In August 1976, before Ron Chernow wrote his famous biographies—of Grant, Hamilton, and Washington—he was a freelance magazine writer in New York with a story in Mother Jones. It was our cover that month: a gripping profile of the fight by domestic workers, primarily Black women, to form a union. Chernow writes that they’re “the last frontier of labor organizing.” (It goes without saying these were earlier times, before the Reagan era, when one could think of labor as having a “last” frontier.)
Most of the piece focuses on Carolyn Reed, a worker in New York who on her midday break goes to other apartments, getting to know each door worker to organize them. You can read more about her here, from Yes magazine, which excerpted a portion of Premilla Nadasen’s book Household Workers Unite: The Untold Story of African American Women Who Built a Movement. And much of our own piece can be found here, with Google Books. It includes vivid scenes in which Reed stands up to Republican legislators in the New York state Assembly. When probed by them on the role of helping the elderly who want to be treated like family by their workers, she is forthright:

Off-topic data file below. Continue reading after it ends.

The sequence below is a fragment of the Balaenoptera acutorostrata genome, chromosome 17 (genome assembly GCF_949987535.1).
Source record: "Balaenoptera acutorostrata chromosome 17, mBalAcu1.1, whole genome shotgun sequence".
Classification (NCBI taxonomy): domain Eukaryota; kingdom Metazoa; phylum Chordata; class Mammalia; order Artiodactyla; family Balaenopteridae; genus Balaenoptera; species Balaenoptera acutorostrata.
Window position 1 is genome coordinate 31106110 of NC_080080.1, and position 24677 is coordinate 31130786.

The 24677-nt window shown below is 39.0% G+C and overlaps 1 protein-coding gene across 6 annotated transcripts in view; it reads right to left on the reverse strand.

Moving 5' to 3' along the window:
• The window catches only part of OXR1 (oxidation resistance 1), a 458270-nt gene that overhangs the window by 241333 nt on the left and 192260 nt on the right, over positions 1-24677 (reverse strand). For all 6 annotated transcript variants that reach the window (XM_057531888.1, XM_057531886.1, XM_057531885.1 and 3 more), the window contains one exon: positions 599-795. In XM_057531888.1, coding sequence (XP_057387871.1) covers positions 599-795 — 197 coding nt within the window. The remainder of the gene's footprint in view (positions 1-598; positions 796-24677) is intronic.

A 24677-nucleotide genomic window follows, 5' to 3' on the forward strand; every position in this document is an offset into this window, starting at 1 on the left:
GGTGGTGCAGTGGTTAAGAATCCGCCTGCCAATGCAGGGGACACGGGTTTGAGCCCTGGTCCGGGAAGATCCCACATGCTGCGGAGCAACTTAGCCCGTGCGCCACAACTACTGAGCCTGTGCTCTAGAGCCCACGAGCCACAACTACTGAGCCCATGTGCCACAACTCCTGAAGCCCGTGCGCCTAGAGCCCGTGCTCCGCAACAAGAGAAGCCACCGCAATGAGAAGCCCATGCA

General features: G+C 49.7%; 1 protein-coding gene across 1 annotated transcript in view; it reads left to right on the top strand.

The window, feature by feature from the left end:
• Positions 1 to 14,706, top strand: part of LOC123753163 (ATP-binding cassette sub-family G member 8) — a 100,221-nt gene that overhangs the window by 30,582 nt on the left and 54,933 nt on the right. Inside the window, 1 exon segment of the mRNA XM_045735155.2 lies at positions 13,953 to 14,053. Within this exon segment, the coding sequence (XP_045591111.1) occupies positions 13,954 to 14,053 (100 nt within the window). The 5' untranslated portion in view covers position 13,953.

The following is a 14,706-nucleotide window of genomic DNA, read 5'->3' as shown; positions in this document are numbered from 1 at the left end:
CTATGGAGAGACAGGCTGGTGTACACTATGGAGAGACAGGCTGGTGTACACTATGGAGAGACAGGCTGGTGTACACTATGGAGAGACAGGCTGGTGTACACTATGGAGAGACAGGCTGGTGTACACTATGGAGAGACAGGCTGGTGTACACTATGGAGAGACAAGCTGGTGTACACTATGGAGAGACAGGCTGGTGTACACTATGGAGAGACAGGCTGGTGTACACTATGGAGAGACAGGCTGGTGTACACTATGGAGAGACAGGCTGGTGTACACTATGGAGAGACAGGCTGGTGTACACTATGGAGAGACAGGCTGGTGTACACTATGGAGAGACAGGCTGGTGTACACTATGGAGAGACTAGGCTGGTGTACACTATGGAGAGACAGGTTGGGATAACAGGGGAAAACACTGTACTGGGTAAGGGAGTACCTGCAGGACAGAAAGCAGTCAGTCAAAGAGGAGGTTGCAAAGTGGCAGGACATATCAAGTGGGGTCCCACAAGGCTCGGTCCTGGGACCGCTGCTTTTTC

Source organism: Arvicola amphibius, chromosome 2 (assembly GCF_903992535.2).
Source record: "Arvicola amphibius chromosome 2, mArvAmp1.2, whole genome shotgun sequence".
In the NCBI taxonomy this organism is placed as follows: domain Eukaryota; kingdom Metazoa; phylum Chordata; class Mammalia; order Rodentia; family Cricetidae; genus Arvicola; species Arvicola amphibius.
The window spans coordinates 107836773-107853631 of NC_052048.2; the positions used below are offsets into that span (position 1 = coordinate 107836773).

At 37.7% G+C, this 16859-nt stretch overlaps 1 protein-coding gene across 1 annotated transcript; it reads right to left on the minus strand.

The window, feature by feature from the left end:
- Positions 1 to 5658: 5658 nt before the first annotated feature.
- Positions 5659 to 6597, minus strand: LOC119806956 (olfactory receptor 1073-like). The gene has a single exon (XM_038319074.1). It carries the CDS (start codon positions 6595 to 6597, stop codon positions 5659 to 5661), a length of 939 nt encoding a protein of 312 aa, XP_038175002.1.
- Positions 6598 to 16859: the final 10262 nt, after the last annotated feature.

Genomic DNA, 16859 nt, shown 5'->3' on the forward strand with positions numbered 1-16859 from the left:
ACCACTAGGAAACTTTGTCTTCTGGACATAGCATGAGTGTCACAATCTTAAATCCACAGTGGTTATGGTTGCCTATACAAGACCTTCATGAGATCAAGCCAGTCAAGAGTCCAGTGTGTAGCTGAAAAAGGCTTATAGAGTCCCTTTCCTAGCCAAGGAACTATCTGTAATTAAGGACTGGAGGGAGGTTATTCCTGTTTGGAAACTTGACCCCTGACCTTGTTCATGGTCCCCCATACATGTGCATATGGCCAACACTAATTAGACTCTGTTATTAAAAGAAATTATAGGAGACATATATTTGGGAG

“Can I just make a comment on the companion thing,” she says gently. “I don’t like to take the companionship thing and make it an excuse for someone being underpaid. Basically this is what happens. For too long, we have been addressed as ‘one of the family.’ The basic thing is to be paid and have the right kind of coverage.”
It works. The legislators are convinced to vote in Reed’s favor (though she worries it’s only appeasement for bigger battles down the road). Reading about wins like this is not only gratifying; it also helps make sense of how workers have continued to organize. The National Domestic Workers Alliance is relatively new, forming in 2007, but has gained and grown from the hard work by Reed and others—and it has amassed increasing power. You can read about the long history of this work in a timeline we created, too.
But, for a moment back to Reed. There is a gem of a moment in this article in how she came to organizing work.
It is 1963, she is working in a home and wants to join marchers in Washington, DC. Her employer says no. They want her to work a dinner party at their home that evening instead:
In protest, [Reed] kept the television set blaring throughout the day, pouring out speeches from the Lincoln Memorial. At the dinner table, one pompous doctor wondered aloud, “What do these people want?” He answered his own question: “What they need is an education.”
“That galled me so,” says Reed, “that I said in the kitchen, ‘What the hell do you think they’re marching for?’ So I went into the dining room and I passed the beans. When I got him, I just—choomph!—right in his lap. ‘Excuse me so much,’ I said, ‘I really should be educated as to how to serve beans.'”
She then retired to her room and nobody dare bother her that night. Her employers still retained her.
Incredible! If you have any stories of activism spurred by or involving beans, please let us know at firstname.lastname@example.org. I imagine it will be hard to beat this one though.